Mercer African American Alumni Network fosters connections, community

A large group of men and women in formal attire post for a photo in a banquet hall.
Mercer alumni honorees pose for a picture during the 2023 "40 Under 40" Awards program, hosted by the Mercer African American Alumni Network and Minority Mentor Program. Photo courtesy Katherine Ficklin

When Sasha Brown moved into Shorter Hall as a Mercer University freshman, the first people to talk to her were her across-the-hall neighbors, Candy Smith and Velde Hardy, beginning a lifelong friendship for the 1992 graduates.

Brown would later establish what is now known as the Mercer African American Alumni Network, which works to maintain friendships like the ones she forged, foster new connections and support students through scholarships.

Over the past 15 years, the organization has grown from 50 members to 1,600 from all 50 states. In addition to being the University’s first Alumni Affinity Group, it is also the largest and most engaged.

As Brown was preparing for a mini reunion in Atlanta with some of her Alpha Kappa Alpha sorority sisters in 2008, she started thinking about how she hadn’t been back to the Macon campus for Homecoming since she graduated. So, she created a page on the NING social media platform and started inviting Black Mercer alumni to join, said Brown, of Savannah. 

Before long, a 10-person committee was formed and plans were underway for an alumni Homecoming tailgate before a basketball game — football hadn’t yet returned to Mercer — in October 2008, said Katherine Ficklin, Class of 2005 and 2016. Right away, members decided to raise funds for deserving minority undergraduate students at Mercer, and small scholarships were awarded to three students after that inaugural event.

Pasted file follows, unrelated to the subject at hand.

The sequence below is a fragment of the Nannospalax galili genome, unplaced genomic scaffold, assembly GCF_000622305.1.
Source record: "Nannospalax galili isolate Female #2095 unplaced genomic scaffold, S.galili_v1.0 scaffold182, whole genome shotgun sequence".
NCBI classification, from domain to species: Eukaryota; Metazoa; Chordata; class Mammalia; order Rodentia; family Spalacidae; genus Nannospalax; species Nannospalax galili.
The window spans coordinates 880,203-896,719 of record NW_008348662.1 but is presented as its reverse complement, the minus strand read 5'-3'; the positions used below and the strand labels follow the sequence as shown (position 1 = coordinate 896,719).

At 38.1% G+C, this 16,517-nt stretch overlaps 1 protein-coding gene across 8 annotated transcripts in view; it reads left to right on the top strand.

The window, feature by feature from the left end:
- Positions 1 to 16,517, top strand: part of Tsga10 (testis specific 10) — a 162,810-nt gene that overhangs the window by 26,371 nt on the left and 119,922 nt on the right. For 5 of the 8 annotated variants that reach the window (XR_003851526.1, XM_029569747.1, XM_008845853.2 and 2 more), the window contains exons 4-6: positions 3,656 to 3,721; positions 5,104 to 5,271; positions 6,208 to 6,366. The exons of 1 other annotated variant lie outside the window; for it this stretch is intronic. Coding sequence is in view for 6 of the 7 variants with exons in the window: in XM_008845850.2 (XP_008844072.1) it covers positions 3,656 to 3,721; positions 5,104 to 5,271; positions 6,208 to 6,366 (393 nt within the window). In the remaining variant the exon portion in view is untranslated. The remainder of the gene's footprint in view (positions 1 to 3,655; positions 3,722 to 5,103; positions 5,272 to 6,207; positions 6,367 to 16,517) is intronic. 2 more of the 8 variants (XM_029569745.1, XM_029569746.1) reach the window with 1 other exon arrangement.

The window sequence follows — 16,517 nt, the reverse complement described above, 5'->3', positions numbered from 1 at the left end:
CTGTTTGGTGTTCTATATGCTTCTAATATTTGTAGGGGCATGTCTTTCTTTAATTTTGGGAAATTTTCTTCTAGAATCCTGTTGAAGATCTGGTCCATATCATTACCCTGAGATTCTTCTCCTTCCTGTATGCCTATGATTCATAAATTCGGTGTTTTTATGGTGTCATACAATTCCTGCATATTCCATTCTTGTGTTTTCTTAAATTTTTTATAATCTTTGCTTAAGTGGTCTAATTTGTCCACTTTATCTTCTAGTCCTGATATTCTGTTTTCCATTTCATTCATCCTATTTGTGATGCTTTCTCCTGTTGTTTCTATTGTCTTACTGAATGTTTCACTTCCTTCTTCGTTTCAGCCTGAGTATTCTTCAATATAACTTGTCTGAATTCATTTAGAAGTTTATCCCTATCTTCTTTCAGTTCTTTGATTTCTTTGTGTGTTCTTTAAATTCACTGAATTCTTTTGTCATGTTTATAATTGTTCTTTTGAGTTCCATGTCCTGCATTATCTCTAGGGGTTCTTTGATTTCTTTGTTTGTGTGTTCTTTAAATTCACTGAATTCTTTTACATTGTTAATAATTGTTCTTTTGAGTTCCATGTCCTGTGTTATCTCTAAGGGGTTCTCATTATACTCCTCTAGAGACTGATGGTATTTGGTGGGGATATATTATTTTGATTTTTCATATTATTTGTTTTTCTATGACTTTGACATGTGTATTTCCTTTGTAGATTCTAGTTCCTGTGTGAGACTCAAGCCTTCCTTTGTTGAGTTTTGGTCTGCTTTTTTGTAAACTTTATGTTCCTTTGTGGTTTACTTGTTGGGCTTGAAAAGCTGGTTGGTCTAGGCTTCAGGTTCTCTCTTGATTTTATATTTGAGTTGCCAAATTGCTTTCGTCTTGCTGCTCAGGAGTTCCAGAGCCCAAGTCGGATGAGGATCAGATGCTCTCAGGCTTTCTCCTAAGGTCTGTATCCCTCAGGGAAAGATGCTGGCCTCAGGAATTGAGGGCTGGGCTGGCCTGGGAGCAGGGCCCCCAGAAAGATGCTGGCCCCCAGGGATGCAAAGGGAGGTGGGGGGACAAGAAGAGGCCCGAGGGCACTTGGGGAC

Everyone had so much fun at the first gathering that the group started organizing more, and the NING page eventually moved over to Facebook, Brown said.

“A lot of people came back the first year, then it just evolved,” said Hardy, a Covington resident who was on the initial planning committee and chaired the organization for several years. “Some younger, fresher people came on board and picked up where we left off, and now it’s this huge organization that continues to bring excitement and give back with scholarships.”

Those “younger, fresher people” are Ficklin and 2013 Mercer graduate Dr. Ken Blair, who became co-chairs in 2018. 

A man wearing a Mercer shirt stands on a stage and speaks into a microphone, while a woman beside him applauds.
Co-chairs Ken Blair and Katherine Ficklin speak on behalf of the African American Alumni Network during Homecoming 2023 festivities on Black Field on Nov. 11. Mercer University photo

“After graduating from Mercer and attending Homecoming for the first time as an alumnus, I noticed a tent during the tailgate of other alumni who looked like me,” said Dr. Blair, of Macon. “I was very excited and went over to introduce myself, and the rest is history. I was inspired by so many successful African American alumni and their eagerness to network and get to know more about me.”

Ficklin, the youngest member of the group’s inaugural committee, said she jumped at the opportunity to use her influence to bring together alumni. A resident of Byron, she remained close to Mercer as a chapter advisor for the Iota Sigma Chapter of Delta Sigma Theta Sorority and regular attendee at Mercer athletics events.

Dr. Blair said one of his main goals as co-chair has been to get more participation from younger alumni. He previously worked at Mercer for the TRIO programs and Upward Bound and has used those connections to reach students and recent graduates. 

The onset of the COVID-19 pandemic helped bring about even more growth for the organization, as leaders expanded their social media outreach and gained new followers during a successful virtual Homecoming in 2020, Ficklin said. The organization has created memorable experiences that alumni look forward to attending each year. 

Homecoming is an integral part of the African American Alumni Network and its mission. It’s an opportunity for alumni of all ages to fellowship and introduce themselves to students. Graduates from the 1970s through 2023 attended last year’s events, which included a meet and greet at a local restaurant on Thursday; lunch, campus tours, TRIO/Minority Mentors Program mixer, football tailgate, Greek step show, and a party on Saturday; and a worship service and brunch on Sunday, Dr. Blair said.